The Shire

Zomba plateau towered in the distance as we got ready to board the boat, tied to a rickety wooden pier on the banks of the Shire (pronounced Shee-reh) River at the back of the hotel. Our small run-about had a plywood canopy that needed a haircut, the outboard motor started with a piece of string.

The Shire was the drainage outlet of Lake Malawi, collecting its overflow and funnelling it down to the Zambezi further south, which then finished its east to west run through southern Africa through Mozambique to the Indian Ocean. It was thus a conduit from a great lake to a great river.

The section of the shire north of Liwonde formed the centrepiece of Liwonde National Park. This was Juliette’s best chance to see some African fauna while she was with us so I hoped it turned out well for her. It was also Malawi Independence Day, and it felt appropriate to be seeing one of the country’s jewels on such a day.

Local fishermen dotted the river, using handlines out of dugout canoes or nets out of small fishing boats. The river, more than a hundred metres wide, flowed in a steady stream, lined by papyrus, reed grass and the floating flowering hyacinth. Behind the grass walls, the baobabs, candelabras and the grasping snake trees sat under the Chinguni hills, the home of so many of the animals of the park. Off in the distance, the massif of the Zomba plateau was adorned by a necklace of white cloud.

Hamerkop, pied and malachite kingfishers, and black-billed  heron filled the reeds and glided over the silky waters. Fish eagles circled above. An open- billed stork tip toed in some shallows near a large crocodile. Hippos bobbed up and slid down on the river edges, their pink ears flicking, nostrils snorting, and eyes fixed on the noisy craft in their patch.

Sam liked the hippos. Sam always liked the hippos.

‘Honk, honk.’

He followed his impersonation with a raspberry; hippos probably did fart a lot. Juliette and our guides laughed.

We reached the turnaround point for the boat; this would be as far into the park as we would venture. I had hoped to see some elephants. We soon spied two near the bank. As our boat approached, it became evident there was a herd of a dozen, which all proceeded to drink from the river right in front of us, decorated with argo egrets, the birds’ white feathers contrasting with the deep grey hides. Sam giggled, Juliette gawked, and I was happy for both their sakes.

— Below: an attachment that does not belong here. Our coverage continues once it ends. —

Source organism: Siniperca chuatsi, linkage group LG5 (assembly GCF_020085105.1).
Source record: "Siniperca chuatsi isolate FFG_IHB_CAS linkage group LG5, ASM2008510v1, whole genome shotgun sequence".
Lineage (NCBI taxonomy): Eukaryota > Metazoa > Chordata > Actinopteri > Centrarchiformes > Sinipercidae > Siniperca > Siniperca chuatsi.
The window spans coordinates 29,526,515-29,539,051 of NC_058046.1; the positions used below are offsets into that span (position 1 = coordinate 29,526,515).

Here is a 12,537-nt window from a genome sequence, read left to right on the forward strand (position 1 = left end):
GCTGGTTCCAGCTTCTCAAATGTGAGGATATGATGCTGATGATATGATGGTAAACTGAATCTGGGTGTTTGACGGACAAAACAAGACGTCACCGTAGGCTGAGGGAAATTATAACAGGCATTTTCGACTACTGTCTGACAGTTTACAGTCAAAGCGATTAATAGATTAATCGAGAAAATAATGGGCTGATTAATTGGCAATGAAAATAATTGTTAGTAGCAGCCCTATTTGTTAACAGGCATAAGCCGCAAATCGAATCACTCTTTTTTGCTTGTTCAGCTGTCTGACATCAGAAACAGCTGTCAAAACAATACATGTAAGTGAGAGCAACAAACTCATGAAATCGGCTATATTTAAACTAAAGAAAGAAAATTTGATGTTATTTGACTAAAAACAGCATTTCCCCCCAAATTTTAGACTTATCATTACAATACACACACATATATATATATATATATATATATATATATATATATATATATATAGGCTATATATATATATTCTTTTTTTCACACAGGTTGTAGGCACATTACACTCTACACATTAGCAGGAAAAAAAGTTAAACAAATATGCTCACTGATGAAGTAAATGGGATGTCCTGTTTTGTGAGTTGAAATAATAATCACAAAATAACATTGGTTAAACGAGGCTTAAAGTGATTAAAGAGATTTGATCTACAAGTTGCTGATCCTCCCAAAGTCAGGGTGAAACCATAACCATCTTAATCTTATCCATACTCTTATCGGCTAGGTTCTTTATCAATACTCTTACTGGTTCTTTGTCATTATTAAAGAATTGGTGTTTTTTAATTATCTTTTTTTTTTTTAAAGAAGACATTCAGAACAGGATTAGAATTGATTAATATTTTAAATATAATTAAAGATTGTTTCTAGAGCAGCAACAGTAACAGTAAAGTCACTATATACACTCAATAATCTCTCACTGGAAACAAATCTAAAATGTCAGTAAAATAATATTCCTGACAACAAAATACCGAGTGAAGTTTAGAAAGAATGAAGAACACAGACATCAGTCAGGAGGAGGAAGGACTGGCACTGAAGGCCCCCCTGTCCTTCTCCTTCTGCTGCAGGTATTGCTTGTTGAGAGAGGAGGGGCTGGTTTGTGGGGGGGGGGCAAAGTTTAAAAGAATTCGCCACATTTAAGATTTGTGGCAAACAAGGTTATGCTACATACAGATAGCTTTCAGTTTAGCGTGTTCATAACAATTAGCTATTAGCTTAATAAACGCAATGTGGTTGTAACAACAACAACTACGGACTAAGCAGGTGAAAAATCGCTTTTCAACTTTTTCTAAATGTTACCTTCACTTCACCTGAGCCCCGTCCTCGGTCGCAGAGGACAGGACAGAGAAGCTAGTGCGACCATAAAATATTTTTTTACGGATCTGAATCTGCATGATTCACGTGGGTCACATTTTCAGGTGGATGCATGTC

That evening Jules, a terrific football player and big fan, and I sat in the bar of the hostel and watched a game between the Malawi Flames and Uganda, being held to celebrate the national day. Sam chilled in the room with his DS. Malawi pulled a win out in dramatic fashion with a goal in the final minutes.

The crowd in the bar went nuts, and the crowd in the stadium did likewise, but went nuts in such a Malawian fashion, swaying in unison and dancing, each row swinging in turn in opposite directions. How do they do that? The pitch was invaded by thousands and celebratory flares were set off in the stands. It had been a good 51st  Malawi Independence Day.

The next day, driving up through the national park, the riverbank was scattered with impala, warthog and waterbuck. Yellow baboons stopped beside the road, incredulous at our vehicle, and furious at our presence. A giant ancient baobab, scarred by elephants who had feasted on its bark, spread its beams across the canopy, defying all to challenge its authority.

‘What do you think of the big baobab Sam?’

‘It’s in Lord of The Rings.’

Really? I had to think, but then realised. He was referring to the Ents, the talking trees.

A forest of mopane, green, gold and auburn, its delicate foliage rustling in a breeze off the river, gave way to a landscape brutalised by elephants, with the fractured remains of everything but the Ents scattered on the mud. A battlefield under the baobabs.

Sam quizzed Jules about Super Mario Brothers; she was a new recipient of his rhetorical questions. We discussed whether we would throw Sam in the river with the hippos.

‘NO!’

‘But Sam, you like the hippos.’

‘But I don’t want to swim with them.’

‘We’ll see.’

The next morning, looking over the river at breakfast we said goodbye to the Shire hippos and lugged our backpacks up the dirt road. The three musketeers sang the theme song to Harry Potter as we trundled along, up to the God Is Wonderful hardware store to minibus our way to Zomba.